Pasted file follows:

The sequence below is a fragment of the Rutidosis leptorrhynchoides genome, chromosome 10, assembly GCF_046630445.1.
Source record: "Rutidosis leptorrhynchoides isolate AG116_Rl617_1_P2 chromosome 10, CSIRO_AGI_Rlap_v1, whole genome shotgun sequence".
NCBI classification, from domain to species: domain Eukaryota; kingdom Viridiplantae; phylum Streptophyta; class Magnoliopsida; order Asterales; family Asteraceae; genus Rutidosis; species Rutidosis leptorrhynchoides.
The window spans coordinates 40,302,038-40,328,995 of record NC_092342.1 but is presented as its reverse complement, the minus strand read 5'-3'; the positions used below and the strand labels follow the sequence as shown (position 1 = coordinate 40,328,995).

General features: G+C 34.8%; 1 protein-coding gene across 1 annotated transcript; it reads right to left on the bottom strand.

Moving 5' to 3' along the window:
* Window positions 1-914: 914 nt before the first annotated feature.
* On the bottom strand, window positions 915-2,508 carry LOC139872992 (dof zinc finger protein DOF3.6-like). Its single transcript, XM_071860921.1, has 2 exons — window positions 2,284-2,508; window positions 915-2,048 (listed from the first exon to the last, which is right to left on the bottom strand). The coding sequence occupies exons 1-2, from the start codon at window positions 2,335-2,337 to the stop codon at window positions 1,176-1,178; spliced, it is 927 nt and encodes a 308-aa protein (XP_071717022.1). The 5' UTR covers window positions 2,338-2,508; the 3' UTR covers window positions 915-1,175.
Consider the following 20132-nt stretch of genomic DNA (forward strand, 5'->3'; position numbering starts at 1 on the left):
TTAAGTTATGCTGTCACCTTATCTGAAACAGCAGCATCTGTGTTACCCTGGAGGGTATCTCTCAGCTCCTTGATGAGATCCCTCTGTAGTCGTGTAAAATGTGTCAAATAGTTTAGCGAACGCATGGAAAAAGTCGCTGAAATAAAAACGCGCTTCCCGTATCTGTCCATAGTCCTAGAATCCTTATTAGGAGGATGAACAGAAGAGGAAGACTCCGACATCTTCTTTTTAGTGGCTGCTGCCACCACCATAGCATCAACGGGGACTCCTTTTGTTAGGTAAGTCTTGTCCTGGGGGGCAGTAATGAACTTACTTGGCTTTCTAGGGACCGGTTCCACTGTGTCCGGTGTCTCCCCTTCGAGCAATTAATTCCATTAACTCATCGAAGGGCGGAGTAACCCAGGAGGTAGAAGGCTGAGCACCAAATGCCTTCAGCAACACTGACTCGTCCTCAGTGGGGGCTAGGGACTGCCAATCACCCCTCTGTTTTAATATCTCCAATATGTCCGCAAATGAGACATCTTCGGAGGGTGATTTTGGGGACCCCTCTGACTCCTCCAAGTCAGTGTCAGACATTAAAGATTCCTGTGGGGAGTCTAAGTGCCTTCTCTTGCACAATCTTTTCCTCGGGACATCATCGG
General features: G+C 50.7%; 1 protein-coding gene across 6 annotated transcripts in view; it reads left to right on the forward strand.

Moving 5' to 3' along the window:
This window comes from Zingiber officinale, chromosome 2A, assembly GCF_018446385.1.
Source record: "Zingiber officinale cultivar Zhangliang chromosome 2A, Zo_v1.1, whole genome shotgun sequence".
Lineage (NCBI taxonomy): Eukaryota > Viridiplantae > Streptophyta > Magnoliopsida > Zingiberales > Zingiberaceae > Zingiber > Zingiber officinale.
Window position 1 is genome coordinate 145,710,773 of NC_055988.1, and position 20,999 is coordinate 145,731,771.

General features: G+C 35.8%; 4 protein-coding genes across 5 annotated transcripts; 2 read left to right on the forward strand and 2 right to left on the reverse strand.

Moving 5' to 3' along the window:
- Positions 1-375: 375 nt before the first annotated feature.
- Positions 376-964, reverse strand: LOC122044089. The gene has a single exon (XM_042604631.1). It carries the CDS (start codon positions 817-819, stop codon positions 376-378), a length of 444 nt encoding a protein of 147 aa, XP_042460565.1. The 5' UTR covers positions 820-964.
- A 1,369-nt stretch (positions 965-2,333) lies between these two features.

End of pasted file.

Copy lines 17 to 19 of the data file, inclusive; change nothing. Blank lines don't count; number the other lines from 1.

General features: G+C 35.8%; 4 protein-coding genes across 5 annotated transcripts; 2 read left to right on the forward strand and 2 right to left on the reverse strand.

Moving 5' to 3' along the window:
- Positions 1-375: 375 nt before the first annotated feature.